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September 2004 Vol. 30, No. 9   RSS Feed for Undercurrent Issues
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Thumbs Down: Plaza Resort Bonaire

from the September, 2004 issue of Undercurrent   Subscribe Now

Thumbs Down: Plaza Resort BonaireLast March, Bruce Weiner’s room was burglarized while he and his companions were sleeping. The perps made off with $7500 worth of cameras, scuba equipment, and other belongings. When he reported the theft, resort manager Marc van Breen first asked why Weiner didn’t have travel insurance, hardly an empathetic response. Insurance wouldn’t help Weiner salvage his dive trip, with his camera and regulator missing, nor relieve that gnawing sensation we get when our space is violated.

Van Breen assured Weiner that the losses would be submitted to the hotel’s insurance company in the Netherlands, and that the resort would reimburse for losses not covered. A maintenance man upgraded the villa’s inadequate sliding door security. (The villa next door had been broken into the previous night, but occupants scared off the intruders).

Upon returning home to Goshen, NY, Weiner sent a letter itemizing the missing items, but got no response. He made several unsuccessful attempts to reach Van Breen, so he wrote to Undercurrent. Our calls and e-mails to Van Breen also went unanswered, but not ignored. In August we heard from Bous Scholts, the resort’s Director of Sales & Marketing, who claimed he was awaiting word from the Dutch insurance company, five months after the incident.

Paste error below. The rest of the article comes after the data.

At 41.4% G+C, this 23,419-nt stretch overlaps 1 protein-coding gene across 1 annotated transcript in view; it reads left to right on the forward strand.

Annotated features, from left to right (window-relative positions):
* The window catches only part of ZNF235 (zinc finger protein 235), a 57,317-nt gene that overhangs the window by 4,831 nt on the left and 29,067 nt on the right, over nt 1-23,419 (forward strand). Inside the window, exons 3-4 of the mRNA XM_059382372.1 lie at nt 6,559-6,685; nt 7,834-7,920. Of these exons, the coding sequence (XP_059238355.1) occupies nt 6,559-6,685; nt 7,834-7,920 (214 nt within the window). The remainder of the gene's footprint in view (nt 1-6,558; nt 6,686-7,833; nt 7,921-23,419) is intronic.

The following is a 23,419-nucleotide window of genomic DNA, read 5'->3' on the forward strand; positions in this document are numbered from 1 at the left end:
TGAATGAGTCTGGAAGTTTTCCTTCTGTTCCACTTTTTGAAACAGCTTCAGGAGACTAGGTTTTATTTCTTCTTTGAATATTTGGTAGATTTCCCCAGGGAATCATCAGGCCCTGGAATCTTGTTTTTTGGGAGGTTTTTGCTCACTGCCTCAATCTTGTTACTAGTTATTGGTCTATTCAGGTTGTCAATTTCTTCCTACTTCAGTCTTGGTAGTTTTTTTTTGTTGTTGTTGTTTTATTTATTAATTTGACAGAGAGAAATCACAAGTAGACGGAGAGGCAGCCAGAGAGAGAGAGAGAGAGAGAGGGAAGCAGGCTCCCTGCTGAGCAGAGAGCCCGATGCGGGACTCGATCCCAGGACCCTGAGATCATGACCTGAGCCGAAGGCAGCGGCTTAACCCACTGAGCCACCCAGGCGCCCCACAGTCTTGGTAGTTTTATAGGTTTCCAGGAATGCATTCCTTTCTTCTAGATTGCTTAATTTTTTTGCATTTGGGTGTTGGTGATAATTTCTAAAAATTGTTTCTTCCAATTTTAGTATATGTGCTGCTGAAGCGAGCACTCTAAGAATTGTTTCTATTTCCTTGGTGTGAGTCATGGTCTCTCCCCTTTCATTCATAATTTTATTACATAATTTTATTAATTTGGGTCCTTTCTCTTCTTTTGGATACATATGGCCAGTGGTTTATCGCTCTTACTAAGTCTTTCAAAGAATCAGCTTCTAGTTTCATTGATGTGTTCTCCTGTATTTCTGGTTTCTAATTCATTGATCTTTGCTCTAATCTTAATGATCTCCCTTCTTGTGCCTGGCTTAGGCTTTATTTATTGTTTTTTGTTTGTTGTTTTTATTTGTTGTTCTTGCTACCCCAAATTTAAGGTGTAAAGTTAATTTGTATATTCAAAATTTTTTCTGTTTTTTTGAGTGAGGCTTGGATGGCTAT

Once Weiner was promised full reimbursement, it’s our belief that the Plaza – a very large corporation – should have reimbursed the burgled guest, and settled with the insurance company itself. It’s bad policy and lousy public relations to hold Weiner hostage to bureaucratic relations between a hotel and its insurance carrier – if, indeed, that is the reason the Plaza is dragging its feet. Could it be they are really just waiting for Weiner to go away? /p>

Bonaire’s sterling underwater reputation is tarnished by its other reputation – crimes against tourists. “This would have been one of the nicest dive vacations I’ve had,” Weiner told us, but now says he’ll never go back: “There are too many other places to spend my money.”

PS: Crime seems related to Bonaire’s proximity to South America and drug drops on the island. Bonaire expanded its airport so it could handle international flights, and now it’s paying. In July, five drug couriers were arrested at Flamingo Airport, at least three locals were arrested for crimes against diving tourists, and several burglars, including two addicts, were arrested for break-ins. Holland has appropriated money to supplement Bonaire’s police force, which now has an international airport to guard, but it’s tied up in bureaucratic wrangling with the inefficient government in Curacao. The Bonaire jail has been closed since mid-July for repairs, but Curacao has yet to release the allocated funds, so many people arrested are not being incarcerated.

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